Can 1 + 1 = 3? Yes, I am certain it can. For example, when two enterprises come together the result may well be greater than the some of the original two parts.
Would this be the case at the pilot BP/M&S Simply Food site at Hammersmith? Well, I went to have a look and to do a Stealthcheck.
Forecourt: Situated on the A4 west and just before the Hammersmith flyover the site is massive, clearly this must be a flagship site for BP. The huge canopy covers eight pump island units each with eight hoses and at mid afternoon, the time of my visit, fuel customers just kept coming. To the rear of the shop there are two jet washes, two car washes and air, water and vac points – all being well used. In front of the store there was a large display of winter fuels and a newspaper stand. The site’s ATM is positioned at the side of the store.
There are around 15 parking bays but that is still woefully short of the number required. Although the perimeter of the site is marked with double yellow lines, vehicles were abandoned here, there and everywhere as drivers/passengers shopped the store.
So, the first of the enterprises is in pretty good shape and delivering all one would expect from a BP site and major fuel retailer.
Shop: The shop fascia is branded BP Connect and to the left hand end Wild Bean Cafe and to the right hand end Marks & Spencer Simply Food. So, 1 + 1 + 1 and I wonder what that will equal?
On entering the store it’s all M&S with chiller island sites and chiller wall units. Around the top of the walls are M&S illustrated messages regarding a range of subjects such as: innovation (M&S was the first UK retailer to introduce avocados); the GM issue; and salt. The extensive range (I guess well over 1,000 SKUs) is massive in fresh and includes food-to-go and food-for-later products. The off licence section is M&S (not Thresher as normal in a BP Connect store). But what sets this M&S apart is the inclusion of major branded products including Heinz, Kellogg’s, Nescafé, PG, Stella, Cadbury and Walkers – together a superb retail offering.
What is not M&S is the café section. Clearly it is part of the joint venture decision to maintain the Wild Bean Café image. I thought the coffee dull, was not inspired by the savoury offerings, and was disappointed that the café did not offer M&S food.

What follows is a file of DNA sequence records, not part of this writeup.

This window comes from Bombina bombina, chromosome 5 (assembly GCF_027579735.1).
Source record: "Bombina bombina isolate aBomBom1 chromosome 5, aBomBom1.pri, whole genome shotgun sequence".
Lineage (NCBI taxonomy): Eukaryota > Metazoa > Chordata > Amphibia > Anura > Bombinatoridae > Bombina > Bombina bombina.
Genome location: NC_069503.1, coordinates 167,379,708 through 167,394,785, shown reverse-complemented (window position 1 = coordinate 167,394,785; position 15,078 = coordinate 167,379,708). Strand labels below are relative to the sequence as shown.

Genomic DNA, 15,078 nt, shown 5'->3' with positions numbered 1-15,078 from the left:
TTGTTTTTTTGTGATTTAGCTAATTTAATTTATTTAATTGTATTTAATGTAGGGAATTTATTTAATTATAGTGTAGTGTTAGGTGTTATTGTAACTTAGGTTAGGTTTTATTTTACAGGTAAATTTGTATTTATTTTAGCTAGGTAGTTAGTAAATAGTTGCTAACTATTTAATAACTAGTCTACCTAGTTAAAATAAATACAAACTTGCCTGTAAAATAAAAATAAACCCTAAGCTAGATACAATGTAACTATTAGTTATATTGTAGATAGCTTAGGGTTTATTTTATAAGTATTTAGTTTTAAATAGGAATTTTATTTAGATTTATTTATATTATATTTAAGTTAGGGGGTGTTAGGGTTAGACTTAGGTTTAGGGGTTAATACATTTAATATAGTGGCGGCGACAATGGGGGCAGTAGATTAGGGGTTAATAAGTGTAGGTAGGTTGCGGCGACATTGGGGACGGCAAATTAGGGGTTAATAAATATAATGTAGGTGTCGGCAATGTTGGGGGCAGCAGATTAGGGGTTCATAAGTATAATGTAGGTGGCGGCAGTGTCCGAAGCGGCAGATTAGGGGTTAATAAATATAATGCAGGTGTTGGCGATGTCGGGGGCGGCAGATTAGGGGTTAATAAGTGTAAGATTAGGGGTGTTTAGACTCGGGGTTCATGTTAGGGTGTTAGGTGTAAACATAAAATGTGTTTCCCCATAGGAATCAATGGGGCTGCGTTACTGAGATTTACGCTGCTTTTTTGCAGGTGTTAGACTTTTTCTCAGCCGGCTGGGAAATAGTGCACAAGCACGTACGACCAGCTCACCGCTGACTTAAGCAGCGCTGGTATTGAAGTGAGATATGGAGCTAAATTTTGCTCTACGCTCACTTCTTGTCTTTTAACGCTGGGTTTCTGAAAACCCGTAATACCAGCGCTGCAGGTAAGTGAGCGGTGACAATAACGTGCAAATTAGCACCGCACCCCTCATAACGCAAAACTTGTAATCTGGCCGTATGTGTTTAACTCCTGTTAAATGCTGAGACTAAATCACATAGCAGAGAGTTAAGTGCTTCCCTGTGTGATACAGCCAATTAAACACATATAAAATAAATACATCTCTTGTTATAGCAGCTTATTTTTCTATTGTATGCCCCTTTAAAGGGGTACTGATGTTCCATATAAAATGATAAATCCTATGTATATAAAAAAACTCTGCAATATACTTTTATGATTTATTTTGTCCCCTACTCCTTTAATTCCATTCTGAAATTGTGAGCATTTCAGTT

The toilets were OK – they smelt a bit – but it was disappointing to note that the cleaning rota included not one entry.
My visit happened to coincide with a mini bus visit of ‘men in suits’ and it was a shame to see that the staff were more interested in providing them with coffee than serving customers. At one point there was a line of customers as long as the shop and only one of four main tills and the café were taking money. It took too long for all four tills to be staffed.
Prognosis: BP operates some great sites and has developed its Connect/Wild Bean Café concepts into a powerful retail offering. The joint venture with M&S Simply Food can only drive its food offering forward and I would not be surprised to see the initial pilot quickly pushed out to many more than eight stores.
Diagnosis: Oil companies seem to be struggling with forecourts – buying and selling company-owned sites and constantly changing their retail formats. The supermarkets see the forecourt as a massive opportunity – both to sell fuel but also to drive grocery market share. Partnerships/joint ventures abound. I expect the consumer is thoroughly confused!
But M&S has a unique place in the consumers’ minds. They like the M&S food offering – fantastic products; many fresh; perhaps not the cheapest. But great for forecourts and I think the offering in the BP/M&S Simply Food at Hammersmith well judged. So, does 1 + 1 = 3 in the case of BP and M&S Simply Food?
Prescription: Well not quite – to me the Wild Bean Café muddles the equation. If the foodservice offering was also under the M&S umbrella – say branded with the M&S ‘Revive’ badge, then I believe the joint venture would deliver exceptional outcomes to BP, M&S and, most importantly, the consumer.